9 simple steps to create your ultimate motivational swipe file
1. Chose your weapon
Pick your tool of choice, aka your weapon of choice. I really like Evernote because it lets you take pictures and scan documents with your mobile phone, screenshot with your computer, and allows you to compile all the loose ends into one hefty ‘note’. Best of all, it’s saved to the cloud and accessible anywhere. Feel free to use ‘Word’, Google sheets or anything else that’s simple and easy for you.
2. Add your favourite quotes
Here are some of our all-time favourites:
"We are what we repeatedly do. Excellence, therefore, is not an act but a habit." — Aristotle
"I know for sure that what we dwell on is who we become." — Oprah Winfrey
"If you’re going to be able to look back on something and laugh about it, you might as well laugh about it now." — Marie Osmond
"Sometimes you just got to give yourself what you wish someone else would give you." — Dr Phil
“I’ve learned that no matter what happens, or how bad it seems today, life does go on, and it will be better tomorrow.” — Maya Angelou
3. Add victory pictures
We’ve heard it countless of times: 'a picture is worth a thousand words'.
Document those moments where you’ve achieved something meaningful. That holiday that you’ve worked so hard to be able to afford, that win you had while going through tumultuous circumstances; when everything worked out fine, even though you weren’t sure that you were going to get through…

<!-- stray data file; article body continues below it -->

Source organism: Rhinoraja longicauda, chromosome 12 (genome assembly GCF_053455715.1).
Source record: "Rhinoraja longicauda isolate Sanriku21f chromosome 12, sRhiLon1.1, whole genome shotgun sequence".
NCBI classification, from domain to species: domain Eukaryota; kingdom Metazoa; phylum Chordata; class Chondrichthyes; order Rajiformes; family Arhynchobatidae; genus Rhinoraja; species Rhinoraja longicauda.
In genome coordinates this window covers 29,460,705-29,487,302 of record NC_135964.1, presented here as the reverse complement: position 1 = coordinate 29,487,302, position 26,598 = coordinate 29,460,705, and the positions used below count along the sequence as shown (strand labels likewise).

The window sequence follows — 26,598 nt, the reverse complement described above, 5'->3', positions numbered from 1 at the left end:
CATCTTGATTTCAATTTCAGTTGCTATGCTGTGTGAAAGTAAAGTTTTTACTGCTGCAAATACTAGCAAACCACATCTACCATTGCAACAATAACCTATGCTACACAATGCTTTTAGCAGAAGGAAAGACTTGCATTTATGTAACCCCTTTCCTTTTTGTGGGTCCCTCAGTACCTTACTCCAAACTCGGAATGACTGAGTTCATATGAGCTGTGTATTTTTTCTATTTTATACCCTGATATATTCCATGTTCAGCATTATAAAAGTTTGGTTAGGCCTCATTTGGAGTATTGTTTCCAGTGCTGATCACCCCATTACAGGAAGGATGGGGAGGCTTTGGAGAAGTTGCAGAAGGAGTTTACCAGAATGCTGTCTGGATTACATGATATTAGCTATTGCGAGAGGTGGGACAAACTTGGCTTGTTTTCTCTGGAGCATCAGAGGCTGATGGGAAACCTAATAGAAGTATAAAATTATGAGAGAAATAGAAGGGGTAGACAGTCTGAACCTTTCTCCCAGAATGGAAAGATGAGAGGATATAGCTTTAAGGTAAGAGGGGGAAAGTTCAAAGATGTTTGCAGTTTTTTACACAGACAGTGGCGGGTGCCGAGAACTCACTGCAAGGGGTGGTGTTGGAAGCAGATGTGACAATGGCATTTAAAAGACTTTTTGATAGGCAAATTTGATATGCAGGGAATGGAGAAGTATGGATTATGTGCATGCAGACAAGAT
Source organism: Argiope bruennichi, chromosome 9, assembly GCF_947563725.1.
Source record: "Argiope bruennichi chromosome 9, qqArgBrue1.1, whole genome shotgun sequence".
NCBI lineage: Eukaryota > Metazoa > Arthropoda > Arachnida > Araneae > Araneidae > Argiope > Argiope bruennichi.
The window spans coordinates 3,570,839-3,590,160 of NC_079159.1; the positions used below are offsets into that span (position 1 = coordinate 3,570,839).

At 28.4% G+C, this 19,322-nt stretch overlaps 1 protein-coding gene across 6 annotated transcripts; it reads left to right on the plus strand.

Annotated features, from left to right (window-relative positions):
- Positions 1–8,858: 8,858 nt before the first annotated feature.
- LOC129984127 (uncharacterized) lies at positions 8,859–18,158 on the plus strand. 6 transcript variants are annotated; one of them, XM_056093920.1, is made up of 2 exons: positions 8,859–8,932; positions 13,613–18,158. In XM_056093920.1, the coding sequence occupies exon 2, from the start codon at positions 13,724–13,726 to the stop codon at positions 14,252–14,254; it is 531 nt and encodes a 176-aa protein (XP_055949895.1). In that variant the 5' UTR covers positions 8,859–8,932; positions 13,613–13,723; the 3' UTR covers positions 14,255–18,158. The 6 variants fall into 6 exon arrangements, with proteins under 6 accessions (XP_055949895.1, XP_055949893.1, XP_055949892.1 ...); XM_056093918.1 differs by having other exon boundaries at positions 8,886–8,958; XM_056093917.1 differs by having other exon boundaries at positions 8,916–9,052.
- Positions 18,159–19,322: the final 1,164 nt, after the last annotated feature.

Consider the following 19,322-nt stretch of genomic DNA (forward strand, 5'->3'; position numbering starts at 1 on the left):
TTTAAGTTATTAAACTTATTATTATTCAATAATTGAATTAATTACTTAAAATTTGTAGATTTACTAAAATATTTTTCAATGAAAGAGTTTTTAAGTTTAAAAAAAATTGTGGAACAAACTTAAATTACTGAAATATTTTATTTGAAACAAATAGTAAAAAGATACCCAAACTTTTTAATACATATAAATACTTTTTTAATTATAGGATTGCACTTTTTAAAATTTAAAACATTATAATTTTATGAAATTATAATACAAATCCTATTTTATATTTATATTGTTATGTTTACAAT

Take a photo in those moments and add it to your swipe file. Capture your victories so that you can always remind yourself of them. When you do this, you have proof that you have what it takes to succeed.
4. Add inspiration music
Scientists have found that listening to music changes the way you perceive the world. But, you already knew that, because you feel the change in your mood when your favourite song comes on. Music engages a wide range of neurobiological functions that affect our physiology.
“You can dial up a mood, mindset or perception on demand by choosing music that elicits a specific emotional response in you.” – Christopher Bergland
Use music to pick yourself up, frame your mental state and reinvigorate your emotional energy. It works, professional athletes do it all the time.
5. Don’t forget about inspirational movies
Movies are powerful. They transport us to other realms and allow us to be an inconspicuous fly on the wall. Movies bring palpably aesthetic experiences right to us as we sit in our chairs. It would be a waste not to use them to boost our motivation.
Here are some of our all time favourites:
The Blind Side
The Pursuit of Happiness
Good Will Hunting
Life is Beautiful
Million Dollar Baby
The Color Purple
6. Don’t be a party pooper at your own party
In so many instances, we tend to reign down on our own parade. We sink into a kind of superstitious paranoia and believe that if we praise ourselves or enjoy our victories too much, we may ‘jinx’ our chances of success in the future. As silly as this sounds, we do it all the time — because we want to protect ourselves from those negative emotions that failure brings. But, the reality is that a successful mindset brings more success, and the more that we achieve, the more addictive it is to keep on striving. So, make it a point to give yourself space to enjoy your wins and successes.